For more than a few people, the subject of climate change is reason enough to turn the page or reach for headphones. But for the individuals you’ll meet in this issue, it’s an impetus to do what most people do when problems crop up: roll up their sleeves and get to work.
In the Nov. 6 issue of the Monitor Weekly, we launched “The Climate Generation,” our series about young people around the world for whom a shifting climate is not a point of contention so much as an ever-present facet of life. We’ll take you to the Canadian Arctic, Barbados, Portugal, Namibia, Bangladesh, Turkey, Germany, and the United States, guided by reporters Sara Miller Llana and Stephanie Hanes, photographers Melanie Stetson Freeman and Alfredo Sosa, and project editor Clara Germani. These places are on the forefront of climate challenges – be it in courts of law or flooded communities. You’ll hear more about that soon. What you won’t hear a lot about is polarization or eco-anxiety; coursing through these stories is a can-do attitude infused with purpose and the expectation of progress.
Sara and Melanie found optimism in drought-stricken Namibia. Young Indigenous Guardians in remote villages in a warming Arctic spoke of opportunity amid crisis. Everywhere, our reporters found active youth networks that transcended geographical barriers.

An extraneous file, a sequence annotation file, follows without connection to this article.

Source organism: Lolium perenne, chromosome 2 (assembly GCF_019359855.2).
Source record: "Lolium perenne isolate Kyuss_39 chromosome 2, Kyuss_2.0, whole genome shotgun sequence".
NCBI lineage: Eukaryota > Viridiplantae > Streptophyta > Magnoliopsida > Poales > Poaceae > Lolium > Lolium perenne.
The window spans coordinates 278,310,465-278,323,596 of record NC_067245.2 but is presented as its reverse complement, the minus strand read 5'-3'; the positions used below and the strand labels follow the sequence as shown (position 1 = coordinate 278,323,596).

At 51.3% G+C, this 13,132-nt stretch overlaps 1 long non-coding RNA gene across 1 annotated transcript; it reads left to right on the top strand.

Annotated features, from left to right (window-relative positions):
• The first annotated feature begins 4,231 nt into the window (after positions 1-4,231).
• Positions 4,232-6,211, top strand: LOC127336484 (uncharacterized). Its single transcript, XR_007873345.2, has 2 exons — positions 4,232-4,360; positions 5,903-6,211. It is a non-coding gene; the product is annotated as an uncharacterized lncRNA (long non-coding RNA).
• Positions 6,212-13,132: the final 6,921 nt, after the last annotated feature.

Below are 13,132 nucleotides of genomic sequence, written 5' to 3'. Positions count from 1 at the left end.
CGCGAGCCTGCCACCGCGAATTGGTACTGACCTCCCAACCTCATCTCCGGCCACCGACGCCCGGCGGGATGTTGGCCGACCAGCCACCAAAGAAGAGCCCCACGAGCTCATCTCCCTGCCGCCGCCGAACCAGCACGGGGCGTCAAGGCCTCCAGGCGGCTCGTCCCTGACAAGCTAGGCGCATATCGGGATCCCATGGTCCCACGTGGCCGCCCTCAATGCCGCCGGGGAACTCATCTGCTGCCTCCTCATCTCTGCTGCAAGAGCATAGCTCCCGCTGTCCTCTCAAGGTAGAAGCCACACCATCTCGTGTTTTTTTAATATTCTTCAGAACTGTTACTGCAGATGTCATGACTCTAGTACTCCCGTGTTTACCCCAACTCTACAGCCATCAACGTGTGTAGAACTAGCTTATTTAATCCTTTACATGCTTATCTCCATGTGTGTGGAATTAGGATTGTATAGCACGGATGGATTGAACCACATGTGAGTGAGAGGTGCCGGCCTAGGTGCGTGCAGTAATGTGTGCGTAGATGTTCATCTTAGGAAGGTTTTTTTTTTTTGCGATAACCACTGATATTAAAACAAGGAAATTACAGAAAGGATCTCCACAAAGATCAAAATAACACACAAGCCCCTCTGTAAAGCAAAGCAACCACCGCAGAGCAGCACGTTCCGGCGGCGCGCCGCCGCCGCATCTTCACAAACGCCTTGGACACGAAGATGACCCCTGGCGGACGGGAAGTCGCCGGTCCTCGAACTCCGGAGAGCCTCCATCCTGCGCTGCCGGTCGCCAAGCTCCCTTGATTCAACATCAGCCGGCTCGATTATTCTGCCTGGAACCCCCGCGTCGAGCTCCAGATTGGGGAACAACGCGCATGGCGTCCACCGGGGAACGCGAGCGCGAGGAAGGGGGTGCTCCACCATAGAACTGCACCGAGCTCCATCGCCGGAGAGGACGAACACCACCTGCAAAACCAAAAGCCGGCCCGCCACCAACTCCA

“I was seeing positive connections across the world that give me hope,” Clara says. “There was not a single place we traveled to where there wasn’t a sense of a solutions focus. They’re taking the first steps of living amid global warming.”
The roots of this series lie in children’s rights. Sara was moved by “Children in Darkness,” a 1987 Monitor series that Melanie photographed and that focused on exploitation of children for labor, combat, and sex trafficking. Then came the 1989 United Nations Convention on the Rights of the Child, with its breakthrough recognition that the world’s youngest inhabitants had inherent political, social, economic, and cultural rights. What is the biggest challenge to those rights today? After months of discussion with Stephanie, Sara says, “we decided that climate really is the story.” (Indeed, the U.N. issued new guidance in August after reviewing its child rights convention in light of climate change.)
Thus began eight months of demanding reporting that took a global village of writers, photographers, layout artists, graphic artists, editors, and, of course, sources. There were endless logistics, hundreds of phone calls, questionable hotels, taxing long-haul flights across continents and shorter hopscotches on tiny planes in the Arctic. There was also the hospitality and gift of time from individuals who shared their world with people they’d never met but came to trust to tell their story. And therein lies the true power of this tale – the spirit of a rising generation.
Melanie recalls one moment in Bangladesh. “Farzana [pictured above] was the last young climate activist we met,” she says. “She was so confident when speaking about changes the world needs to make to combat climate change. She made me feel like we’re going to be OK.”